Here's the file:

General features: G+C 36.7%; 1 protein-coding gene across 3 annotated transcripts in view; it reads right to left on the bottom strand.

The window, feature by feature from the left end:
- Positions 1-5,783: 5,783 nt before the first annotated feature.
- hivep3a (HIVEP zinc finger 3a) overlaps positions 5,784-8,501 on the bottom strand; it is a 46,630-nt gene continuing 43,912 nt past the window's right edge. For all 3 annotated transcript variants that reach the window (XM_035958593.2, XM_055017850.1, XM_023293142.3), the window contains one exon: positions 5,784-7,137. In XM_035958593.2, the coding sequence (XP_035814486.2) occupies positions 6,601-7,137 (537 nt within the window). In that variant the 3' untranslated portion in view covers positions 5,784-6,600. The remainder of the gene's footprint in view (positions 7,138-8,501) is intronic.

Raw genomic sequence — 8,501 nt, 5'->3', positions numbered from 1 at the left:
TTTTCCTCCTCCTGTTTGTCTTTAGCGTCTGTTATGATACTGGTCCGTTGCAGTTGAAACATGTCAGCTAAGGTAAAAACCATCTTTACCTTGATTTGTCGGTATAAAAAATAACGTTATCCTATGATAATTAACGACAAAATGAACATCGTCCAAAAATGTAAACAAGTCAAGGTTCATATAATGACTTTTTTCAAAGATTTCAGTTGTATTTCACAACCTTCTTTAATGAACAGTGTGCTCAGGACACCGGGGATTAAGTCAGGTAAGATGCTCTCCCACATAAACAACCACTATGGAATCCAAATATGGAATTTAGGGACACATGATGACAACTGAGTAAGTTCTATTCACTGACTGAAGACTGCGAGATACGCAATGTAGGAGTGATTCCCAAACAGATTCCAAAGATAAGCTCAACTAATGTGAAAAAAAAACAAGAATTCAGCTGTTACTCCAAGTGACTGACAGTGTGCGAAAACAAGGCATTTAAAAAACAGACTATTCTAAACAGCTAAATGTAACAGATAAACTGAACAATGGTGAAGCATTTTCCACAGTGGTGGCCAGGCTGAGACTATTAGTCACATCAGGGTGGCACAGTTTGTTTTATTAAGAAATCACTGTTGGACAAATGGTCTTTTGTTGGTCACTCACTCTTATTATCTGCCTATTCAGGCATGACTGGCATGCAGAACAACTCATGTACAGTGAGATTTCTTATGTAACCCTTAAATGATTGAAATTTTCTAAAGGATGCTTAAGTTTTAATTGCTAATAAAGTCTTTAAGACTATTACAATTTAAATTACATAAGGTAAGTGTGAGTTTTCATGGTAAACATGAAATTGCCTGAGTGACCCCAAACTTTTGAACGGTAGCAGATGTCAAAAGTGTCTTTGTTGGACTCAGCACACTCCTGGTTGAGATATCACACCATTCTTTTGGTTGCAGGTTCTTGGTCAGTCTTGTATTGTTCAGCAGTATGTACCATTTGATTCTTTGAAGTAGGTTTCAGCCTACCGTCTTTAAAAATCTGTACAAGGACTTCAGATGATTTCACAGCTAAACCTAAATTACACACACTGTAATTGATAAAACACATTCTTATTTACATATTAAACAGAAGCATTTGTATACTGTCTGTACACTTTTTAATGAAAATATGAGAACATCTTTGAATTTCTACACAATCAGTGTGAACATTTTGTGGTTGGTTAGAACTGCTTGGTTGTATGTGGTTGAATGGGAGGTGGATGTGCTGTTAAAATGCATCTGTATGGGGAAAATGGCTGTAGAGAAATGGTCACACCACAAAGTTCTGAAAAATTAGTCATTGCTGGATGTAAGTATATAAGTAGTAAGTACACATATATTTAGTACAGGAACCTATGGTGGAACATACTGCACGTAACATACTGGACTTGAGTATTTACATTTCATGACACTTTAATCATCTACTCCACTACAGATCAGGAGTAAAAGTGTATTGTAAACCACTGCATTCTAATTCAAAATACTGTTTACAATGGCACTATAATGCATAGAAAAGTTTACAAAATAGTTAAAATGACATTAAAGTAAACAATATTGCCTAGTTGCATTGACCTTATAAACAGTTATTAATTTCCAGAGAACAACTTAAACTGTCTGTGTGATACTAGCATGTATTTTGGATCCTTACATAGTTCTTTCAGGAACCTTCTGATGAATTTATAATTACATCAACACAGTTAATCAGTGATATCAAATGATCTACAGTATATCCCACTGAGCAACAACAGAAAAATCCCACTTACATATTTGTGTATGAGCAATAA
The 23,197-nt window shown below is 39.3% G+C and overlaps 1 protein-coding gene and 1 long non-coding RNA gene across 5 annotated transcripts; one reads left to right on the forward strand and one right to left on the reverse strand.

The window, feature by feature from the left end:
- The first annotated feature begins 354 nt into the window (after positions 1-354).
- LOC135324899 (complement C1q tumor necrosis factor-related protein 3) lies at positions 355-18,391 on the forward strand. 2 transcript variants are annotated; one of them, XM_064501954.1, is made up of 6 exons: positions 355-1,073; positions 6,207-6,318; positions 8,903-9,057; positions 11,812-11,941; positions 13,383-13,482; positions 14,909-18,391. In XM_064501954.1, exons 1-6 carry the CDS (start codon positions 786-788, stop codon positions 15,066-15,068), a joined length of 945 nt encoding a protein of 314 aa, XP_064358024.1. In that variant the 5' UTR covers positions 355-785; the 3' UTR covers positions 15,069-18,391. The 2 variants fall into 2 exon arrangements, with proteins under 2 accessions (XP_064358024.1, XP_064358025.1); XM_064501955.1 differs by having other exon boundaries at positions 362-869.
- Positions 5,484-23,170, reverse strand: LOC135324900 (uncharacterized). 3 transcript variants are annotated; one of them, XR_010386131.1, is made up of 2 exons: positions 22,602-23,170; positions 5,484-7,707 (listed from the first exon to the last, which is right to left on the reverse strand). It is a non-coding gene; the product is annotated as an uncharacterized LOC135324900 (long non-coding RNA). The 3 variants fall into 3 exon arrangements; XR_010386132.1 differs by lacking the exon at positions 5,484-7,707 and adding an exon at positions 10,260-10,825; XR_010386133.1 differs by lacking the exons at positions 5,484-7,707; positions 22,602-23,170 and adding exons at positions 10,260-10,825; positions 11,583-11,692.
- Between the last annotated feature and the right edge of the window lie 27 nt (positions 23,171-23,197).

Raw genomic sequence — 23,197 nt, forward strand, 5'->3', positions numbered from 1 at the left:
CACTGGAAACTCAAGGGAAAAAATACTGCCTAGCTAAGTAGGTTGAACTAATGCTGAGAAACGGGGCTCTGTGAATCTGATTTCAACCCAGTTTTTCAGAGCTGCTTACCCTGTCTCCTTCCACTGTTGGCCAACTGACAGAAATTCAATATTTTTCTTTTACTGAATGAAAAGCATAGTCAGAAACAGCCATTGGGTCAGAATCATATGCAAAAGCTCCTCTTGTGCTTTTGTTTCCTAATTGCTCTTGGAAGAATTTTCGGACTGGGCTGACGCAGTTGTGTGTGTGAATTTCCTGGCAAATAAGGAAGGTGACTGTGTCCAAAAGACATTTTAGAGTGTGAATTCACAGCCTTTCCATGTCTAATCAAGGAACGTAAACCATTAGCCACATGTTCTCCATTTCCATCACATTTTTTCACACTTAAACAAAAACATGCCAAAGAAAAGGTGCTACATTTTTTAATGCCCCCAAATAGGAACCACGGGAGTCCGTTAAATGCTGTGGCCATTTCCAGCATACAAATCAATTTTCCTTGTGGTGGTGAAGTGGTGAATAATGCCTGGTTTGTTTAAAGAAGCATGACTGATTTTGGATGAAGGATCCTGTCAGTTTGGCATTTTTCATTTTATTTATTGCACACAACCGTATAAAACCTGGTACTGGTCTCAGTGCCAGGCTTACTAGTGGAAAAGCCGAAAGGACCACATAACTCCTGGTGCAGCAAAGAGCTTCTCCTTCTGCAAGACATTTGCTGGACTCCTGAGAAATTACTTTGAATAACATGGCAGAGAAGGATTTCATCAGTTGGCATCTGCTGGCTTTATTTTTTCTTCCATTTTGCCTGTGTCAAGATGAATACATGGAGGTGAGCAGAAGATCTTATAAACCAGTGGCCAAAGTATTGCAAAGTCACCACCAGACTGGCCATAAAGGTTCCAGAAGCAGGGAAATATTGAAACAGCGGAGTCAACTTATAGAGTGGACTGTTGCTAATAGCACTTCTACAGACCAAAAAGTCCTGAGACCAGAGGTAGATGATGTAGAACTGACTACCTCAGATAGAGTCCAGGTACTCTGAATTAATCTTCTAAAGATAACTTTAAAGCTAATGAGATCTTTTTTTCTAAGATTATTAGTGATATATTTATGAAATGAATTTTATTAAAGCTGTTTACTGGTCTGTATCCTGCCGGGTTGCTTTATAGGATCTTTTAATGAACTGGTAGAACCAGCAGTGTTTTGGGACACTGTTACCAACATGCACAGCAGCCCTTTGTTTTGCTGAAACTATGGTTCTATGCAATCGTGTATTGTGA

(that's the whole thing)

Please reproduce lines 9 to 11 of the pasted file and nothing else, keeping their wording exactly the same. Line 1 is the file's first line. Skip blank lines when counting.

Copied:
- The first annotated feature begins 354 nt into the window (after positions 1-354).
- LOC135324899 (complement C1q tumor necrosis factor-related protein 3) lies at positions 355-18,391 on the forward strand. 2 transcript variants are annotated; one of them, XM_064501954.1, is made up of 6 exons: positions 355-1,073; positions 6,207-6,318; positions 8,903-9,057; positions 11,812-11,941; positions 13,383-13,482; positions 14,909-18,391. In XM_064501954.1, exons 1-6 carry the CDS (start codon positions 786-788, stop codon positions 15,066-15,068), a joined length of 945 nt encoding a protein of 314 aa, XP_064358024.1. In that variant the 5' UTR covers positions 355-785; the 3' UTR covers positions 15,069-18,391. The 2 variants fall into 2 exon arrangements, with proteins under 2 accessions (XP_064358024.1, XP_064358025.1); XM_064501955.1 differs by having other exon boundaries at positions 362-869.
- Positions 5,484-23,170, reverse strand: LOC135324900 (uncharacterized). 3 transcript variants are annotated; one of them, XR_010386131.1, is made up of 2 exons: positions 22,602-23,170; positions 5,484-7,707 (listed from the first exon to the last, which is right to left on the reverse strand). It is a non-coding gene; the product is annotated as an uncharacterized LOC135324900 (long non-coding RNA). The 3 variants fall into 3 exon arrangements; XR_010386132.1 differs by lacking the exon at positions 5,484-7,707 and adding an exon at positions 10,260-10,825; XR_010386133.1 differs by lacking the exons at positions 5,484-7,707; positions 22,602-23,170 and adding exons at positions 10,260-10,825; positions 11,583-11,692.